Verena Lueken celebrates Kathryn Bigelow's 60th birthday today with a well-earned salute in the Frankfurter Allgemeine Zeitung.
Steve Dollar, earlier this year in the Wall Street Journal: "She gave us hemophiliac splatter and star-crossed Texas-biker vampire love in Near Dark — 20 years before bloodsuckers became the pop-culture vogue and star Bill Paxton was a household name. She came up with the most iconic use of a Richard Nixon mask in movie history in Point Break. And she was the first woman to win the Academy Award for best director in 2010, with the high-tension Iraq War drama The Hurt Locker." And he reminded us, too, that she made her earliest films as a "San Francisco Art Institute graduate enrolled in the graduate film program at Columbia University, where she studied with such luminaries as Susan Sontag and avant-garde video artist Vito Acconci."
At around the same time, Justin Stewart wrote in the L that The Hurt Locker "was her first [film] since 2002's K-19: The Widowmaker, and its reportorial, shaky roughness marked a shift from the unique, romantically lush style she refined in films like Blue Steel and Point Break. But the concerns were similar, and close viewing revealed that The Hurt Locker's superficially 'vérité' camerawork and editing were just as, and in some ways more, meticulous — playing with ideas of perspective and how it defines different personalities — as that in her great 80s and 90s films. (An excellent L Magazine video essay explicates The Hurt Locker's visual strategy and relation to previous Bigelow films.)"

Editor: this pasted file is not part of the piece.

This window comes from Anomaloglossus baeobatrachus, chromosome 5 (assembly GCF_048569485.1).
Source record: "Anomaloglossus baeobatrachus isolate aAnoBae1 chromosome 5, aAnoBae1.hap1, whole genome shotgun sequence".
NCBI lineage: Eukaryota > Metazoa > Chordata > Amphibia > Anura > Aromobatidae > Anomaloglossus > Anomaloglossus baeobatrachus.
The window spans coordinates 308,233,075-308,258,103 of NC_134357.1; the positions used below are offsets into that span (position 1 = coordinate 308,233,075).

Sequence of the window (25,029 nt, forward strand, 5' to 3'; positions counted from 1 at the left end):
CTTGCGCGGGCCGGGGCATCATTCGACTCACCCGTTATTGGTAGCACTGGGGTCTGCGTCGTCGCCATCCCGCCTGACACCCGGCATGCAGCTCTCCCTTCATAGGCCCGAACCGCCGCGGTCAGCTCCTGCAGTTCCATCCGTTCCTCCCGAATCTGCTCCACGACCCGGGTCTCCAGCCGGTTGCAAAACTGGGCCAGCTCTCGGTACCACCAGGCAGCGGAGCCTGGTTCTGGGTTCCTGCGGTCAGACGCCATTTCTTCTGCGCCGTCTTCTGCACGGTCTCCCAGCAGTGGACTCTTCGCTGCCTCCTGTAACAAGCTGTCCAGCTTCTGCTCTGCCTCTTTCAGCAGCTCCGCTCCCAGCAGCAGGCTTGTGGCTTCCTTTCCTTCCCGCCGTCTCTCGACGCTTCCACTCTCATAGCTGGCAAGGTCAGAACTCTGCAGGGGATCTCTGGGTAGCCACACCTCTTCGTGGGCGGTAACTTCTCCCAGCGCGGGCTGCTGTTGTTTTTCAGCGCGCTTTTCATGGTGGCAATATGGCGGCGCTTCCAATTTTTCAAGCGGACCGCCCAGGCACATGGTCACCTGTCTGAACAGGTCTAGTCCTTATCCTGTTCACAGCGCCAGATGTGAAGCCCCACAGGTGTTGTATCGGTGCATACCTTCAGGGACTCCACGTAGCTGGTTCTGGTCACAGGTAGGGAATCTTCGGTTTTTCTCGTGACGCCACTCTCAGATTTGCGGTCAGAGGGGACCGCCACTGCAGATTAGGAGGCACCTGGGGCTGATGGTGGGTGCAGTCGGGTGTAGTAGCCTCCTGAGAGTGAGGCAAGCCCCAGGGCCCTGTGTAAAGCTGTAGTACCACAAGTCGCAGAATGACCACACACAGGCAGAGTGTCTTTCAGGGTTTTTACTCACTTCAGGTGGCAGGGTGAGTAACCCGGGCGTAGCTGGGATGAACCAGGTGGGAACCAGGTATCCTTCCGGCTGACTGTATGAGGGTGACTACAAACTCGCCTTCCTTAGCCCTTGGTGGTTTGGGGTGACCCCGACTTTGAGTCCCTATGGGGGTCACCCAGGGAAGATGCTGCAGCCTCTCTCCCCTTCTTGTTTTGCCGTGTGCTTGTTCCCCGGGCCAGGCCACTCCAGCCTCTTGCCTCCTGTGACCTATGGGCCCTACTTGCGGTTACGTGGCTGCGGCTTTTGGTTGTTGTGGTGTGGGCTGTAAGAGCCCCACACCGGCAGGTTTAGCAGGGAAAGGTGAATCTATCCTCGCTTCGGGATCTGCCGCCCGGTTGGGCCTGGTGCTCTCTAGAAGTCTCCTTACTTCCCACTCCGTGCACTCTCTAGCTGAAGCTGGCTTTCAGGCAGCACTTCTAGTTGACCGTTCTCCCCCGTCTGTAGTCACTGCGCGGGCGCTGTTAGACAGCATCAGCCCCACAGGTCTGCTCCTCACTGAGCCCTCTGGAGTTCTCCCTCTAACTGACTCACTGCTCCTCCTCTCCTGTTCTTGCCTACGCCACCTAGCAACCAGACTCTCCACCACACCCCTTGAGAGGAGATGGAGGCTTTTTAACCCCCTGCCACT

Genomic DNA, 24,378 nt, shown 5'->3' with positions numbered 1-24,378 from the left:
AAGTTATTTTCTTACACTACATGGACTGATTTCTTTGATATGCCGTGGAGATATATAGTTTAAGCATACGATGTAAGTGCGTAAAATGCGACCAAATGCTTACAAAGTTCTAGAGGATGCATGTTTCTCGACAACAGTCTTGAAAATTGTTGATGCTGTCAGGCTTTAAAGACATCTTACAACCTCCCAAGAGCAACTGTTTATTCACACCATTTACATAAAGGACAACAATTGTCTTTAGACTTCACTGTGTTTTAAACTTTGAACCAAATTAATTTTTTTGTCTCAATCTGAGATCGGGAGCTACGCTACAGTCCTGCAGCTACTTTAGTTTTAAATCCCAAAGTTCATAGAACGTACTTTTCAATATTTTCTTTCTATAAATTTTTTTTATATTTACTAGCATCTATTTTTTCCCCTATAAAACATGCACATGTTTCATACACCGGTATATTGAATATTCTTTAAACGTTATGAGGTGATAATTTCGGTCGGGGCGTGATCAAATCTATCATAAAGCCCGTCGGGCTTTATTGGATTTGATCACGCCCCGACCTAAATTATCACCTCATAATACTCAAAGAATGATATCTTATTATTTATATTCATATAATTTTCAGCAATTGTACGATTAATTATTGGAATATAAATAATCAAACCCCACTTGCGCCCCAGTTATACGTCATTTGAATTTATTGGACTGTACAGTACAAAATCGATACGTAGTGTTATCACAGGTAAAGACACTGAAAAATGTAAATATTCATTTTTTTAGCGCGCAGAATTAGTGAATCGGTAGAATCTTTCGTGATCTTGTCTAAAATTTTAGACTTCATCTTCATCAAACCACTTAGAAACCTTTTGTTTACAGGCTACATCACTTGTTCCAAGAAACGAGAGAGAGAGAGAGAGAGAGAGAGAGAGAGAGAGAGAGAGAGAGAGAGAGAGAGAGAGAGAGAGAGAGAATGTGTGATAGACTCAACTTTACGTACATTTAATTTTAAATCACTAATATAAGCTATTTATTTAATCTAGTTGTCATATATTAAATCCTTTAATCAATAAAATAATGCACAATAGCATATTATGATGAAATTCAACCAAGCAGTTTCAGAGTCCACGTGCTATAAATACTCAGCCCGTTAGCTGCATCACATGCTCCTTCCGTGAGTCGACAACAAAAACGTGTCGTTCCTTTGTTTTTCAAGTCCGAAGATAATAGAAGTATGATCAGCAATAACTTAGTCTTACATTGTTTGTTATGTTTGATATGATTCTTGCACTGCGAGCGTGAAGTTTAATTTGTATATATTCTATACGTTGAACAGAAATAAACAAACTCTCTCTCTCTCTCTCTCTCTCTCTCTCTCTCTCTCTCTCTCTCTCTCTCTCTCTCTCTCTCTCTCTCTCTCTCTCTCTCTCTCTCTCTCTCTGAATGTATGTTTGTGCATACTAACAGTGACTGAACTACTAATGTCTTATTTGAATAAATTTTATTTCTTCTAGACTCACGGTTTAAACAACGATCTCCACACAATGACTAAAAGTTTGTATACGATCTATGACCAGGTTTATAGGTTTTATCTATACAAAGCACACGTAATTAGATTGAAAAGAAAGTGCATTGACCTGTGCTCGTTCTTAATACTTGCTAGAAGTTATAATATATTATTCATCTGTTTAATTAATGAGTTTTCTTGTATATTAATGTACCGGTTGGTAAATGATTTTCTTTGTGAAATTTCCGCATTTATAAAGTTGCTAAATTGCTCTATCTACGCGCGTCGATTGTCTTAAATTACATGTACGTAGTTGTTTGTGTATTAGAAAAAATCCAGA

"Real discussions about sexual politics don't usually enter the equation during the interminable Oscar 'season,' which is why her nomination was almost as important as her double win," wrote Manohla Dargis in the New York Times back in March 2010. "Her cool has disturbed some, who have scrutinized Ms Bigelow up and down, sometimes taking suspicious measure of her height and willowy frame, partly because these are the only personal parts of her that are accessible to nosy interviewers. Women in movies, both in front of and behind the camera, are expected to offer a lot more of themselves, from skin to confessions. All that Ms Bigelow freely gives of herself for public consumption is intelligent conversation and her work. Her insistence on keeping the focus on her movies is a quiet yet profound form of rebellion. She might be a female director, but by refusing to accept that gendered designation — or even engage with it — she is asserting her right to be simply a director."
Earlier this month, the Playlist's Kevin Jagernauth reported that Bigelow's "untitled Bin Laden movie aka Kill Bin Laden, has now been slated with a December 19, 2012 release. Initially pegged to get an early start with a October 12, 2012 slot, the movie was pushed back last month. Whether it was to avoid claims of partisanship by releasing a such a politically charged movie just weeks before the next election or simply the fact that the movie has not even cast up yet or started production (or both), wasn't made clear, but there shouldn't be any doubt that the film will be a big player next fall."